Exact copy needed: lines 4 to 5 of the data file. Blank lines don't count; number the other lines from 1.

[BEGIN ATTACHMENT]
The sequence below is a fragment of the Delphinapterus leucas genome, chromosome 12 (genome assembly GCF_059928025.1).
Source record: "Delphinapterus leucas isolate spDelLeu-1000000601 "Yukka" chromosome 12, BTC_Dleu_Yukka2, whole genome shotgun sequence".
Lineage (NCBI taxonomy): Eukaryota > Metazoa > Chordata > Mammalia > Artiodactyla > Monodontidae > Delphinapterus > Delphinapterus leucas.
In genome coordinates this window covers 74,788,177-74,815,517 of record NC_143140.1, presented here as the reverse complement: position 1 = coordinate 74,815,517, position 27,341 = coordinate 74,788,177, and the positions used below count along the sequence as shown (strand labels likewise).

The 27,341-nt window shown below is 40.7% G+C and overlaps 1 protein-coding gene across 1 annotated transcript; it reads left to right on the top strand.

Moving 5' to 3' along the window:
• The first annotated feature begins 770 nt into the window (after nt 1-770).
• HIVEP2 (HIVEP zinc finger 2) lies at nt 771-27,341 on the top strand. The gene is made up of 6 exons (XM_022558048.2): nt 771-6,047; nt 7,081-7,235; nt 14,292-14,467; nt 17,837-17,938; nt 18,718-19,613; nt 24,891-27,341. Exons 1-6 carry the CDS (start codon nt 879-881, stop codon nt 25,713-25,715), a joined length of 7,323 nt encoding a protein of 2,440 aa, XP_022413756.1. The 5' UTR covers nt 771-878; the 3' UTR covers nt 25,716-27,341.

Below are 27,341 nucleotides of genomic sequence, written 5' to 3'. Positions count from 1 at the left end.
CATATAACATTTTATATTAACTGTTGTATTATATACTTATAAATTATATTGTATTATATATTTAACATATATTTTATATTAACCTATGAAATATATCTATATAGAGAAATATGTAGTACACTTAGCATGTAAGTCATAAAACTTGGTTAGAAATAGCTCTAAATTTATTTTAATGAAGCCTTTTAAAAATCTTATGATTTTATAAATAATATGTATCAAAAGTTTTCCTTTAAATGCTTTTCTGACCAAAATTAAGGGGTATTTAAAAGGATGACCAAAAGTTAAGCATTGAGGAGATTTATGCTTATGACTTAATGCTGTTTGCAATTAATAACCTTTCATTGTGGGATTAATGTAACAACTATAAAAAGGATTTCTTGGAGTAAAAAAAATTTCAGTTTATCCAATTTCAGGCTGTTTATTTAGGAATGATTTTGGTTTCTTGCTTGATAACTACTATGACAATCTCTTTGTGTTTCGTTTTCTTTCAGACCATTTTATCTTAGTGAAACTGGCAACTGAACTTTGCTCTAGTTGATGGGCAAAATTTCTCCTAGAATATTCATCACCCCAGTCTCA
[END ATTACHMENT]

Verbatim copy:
In genome coordinates this window covers 74,788,177-74,815,517 of record NC_143140.1, presented here as the reverse complement: position 1 = coordinate 74,815,517, position 27,341 = coordinate 74,788,177, and the positions used below count along the sequence as shown (strand labels likewise).

The 27,341-nt window shown below is 40.7% G+C and overlaps 1 protein-coding gene across 1 annotated transcript; it reads left to right on the top strand.